Buttigieg cast his candidacy as a direct rebuttal to Trump's campaign -- including his slogan "Make America Great Again" -- and highlighted his belief that the country needs both a generational change and an entirely different political figure to lead the country past Trump. Buttigieg's argument is that he, a gay, veteran mayor from the Midwest, is just that kind of different politician.
"My name is Pete Buttigieg. They call me Mayor Pete," Buttigieg said to cheers. "I am a proud son of South Bend, Indiana. And I am running for President of the United States."
He said: "I recognize the audacity of doing this as a Midwestern millennial mayor. More than a little boldat age 37to seek the highest office in the land. ... But we live in a moment that compels us each to act."
The South Bend mayor is the fastest-rising Democratic candidate in the crowded presidential field and his decision to exit the lengthy exploratory portion of his 2020 bid comes at a time when a series of polls have shown Buttigieg to be firmly among candidates like Sens. Kamala Harris, Elizabeth Warren and Cory Booker, a far cry from when he was receiving less than 1% of support in some polls months ago.
Buttigieg used his hometown as a character in his announcement, including the fact that he, over the last eight years, had overseen a renewal in South Bend's city center.
"There's a long way for us to go. Life here is far from perfect. But we've changed our trajectory and shown a path forward for communities like ours. And that's why I'm here today. To tell a different story than 'Make America Great Again,'" Buttigieg said, the rain audibly beating down on the steel roof above him as the lectern in front of him visibly took on water. "Because there is a myth being sold to industrial and rural communities: the myth that we can stop the clock and turn it back."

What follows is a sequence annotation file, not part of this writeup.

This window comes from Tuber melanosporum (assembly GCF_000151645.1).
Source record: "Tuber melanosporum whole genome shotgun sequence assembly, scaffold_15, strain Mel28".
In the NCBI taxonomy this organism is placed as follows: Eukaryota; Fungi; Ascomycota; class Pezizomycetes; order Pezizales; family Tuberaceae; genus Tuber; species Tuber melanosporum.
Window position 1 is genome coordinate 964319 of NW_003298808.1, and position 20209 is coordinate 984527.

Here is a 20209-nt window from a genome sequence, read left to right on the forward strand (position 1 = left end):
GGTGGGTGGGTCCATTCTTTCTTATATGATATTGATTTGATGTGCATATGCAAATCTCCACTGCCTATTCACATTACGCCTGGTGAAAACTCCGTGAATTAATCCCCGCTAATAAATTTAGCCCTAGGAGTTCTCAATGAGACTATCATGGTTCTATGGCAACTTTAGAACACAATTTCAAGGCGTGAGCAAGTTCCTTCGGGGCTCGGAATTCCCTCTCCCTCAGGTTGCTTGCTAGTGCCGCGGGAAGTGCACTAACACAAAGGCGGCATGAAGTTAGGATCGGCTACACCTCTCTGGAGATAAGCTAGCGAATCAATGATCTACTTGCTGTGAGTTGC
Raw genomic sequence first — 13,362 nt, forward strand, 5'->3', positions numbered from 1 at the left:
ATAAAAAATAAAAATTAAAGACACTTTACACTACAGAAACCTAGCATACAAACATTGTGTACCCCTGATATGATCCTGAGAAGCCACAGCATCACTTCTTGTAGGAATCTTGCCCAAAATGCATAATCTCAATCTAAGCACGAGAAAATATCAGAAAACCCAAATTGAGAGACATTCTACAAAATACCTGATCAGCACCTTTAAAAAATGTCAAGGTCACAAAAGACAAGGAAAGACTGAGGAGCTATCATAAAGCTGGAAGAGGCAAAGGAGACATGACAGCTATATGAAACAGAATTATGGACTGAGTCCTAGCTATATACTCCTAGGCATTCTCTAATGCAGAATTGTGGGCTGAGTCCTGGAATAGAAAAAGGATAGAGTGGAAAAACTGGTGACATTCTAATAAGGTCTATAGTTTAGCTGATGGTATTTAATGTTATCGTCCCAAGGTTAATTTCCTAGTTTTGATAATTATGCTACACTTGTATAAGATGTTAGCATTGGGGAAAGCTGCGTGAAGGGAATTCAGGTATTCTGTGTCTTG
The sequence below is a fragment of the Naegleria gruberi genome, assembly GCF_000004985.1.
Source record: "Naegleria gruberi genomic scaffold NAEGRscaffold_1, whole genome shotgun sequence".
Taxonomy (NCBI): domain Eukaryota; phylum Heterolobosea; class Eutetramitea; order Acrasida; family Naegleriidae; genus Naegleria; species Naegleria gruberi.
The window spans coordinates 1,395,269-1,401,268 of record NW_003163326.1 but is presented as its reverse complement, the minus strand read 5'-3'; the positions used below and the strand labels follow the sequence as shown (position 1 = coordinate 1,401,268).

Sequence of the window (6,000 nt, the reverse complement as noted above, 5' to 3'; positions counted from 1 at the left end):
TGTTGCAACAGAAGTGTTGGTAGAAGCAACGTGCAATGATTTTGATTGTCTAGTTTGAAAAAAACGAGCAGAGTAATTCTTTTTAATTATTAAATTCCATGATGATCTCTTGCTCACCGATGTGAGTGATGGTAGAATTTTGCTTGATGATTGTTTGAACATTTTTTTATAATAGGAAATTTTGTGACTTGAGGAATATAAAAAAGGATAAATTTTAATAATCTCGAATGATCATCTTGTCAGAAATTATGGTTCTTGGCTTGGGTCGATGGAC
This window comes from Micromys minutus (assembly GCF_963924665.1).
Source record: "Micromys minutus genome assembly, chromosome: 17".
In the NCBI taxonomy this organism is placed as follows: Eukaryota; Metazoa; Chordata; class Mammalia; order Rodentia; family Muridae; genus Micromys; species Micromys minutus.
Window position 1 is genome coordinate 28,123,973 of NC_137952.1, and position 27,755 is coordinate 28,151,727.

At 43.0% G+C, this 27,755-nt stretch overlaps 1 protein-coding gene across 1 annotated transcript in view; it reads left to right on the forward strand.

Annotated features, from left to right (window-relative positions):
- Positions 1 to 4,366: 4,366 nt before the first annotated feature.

He added: "It's time to walk away from the politics of the past, and toward something totally different. ... That's why, this time, it's not just about winning an electionit's about winning an era."
Buttigieg's launch took place inside the rain soaked and once bustling Studebaker plant that, when hollowed out after the company left in 1963, was a tangible symbol of his hometown's march toward decay. The building stood as a symbol of what Buttigieg hopes to deliver to the country: While the mayor announced on the rusted factory floor, just a doorway away stood the portion of the building that had been revitalized into a gleaming incubator to tech startups.
Buttigieg addressed a few hundred people in the event's outdoor and fully uncovered overflow area.
"I am impressed by the people standing inside," he said, the rain hitting his uncovered head. "I am moved by the people standing outside because this is what the beginning of a new American spring looks like."
By Buttigieg's own admission, the experience has been "heady," but now, the mayor said, it's time to make it official.
"What we've seen as we've explored is that we're exploring some really beautiful territory and now it's time to make it official and announce a decision," Buttigieg said on Friday as he made his way back to South Bend after a whirlwind trip through California that included an appearance on "Ellen" and a top dollar fundraiser in the Bay Area.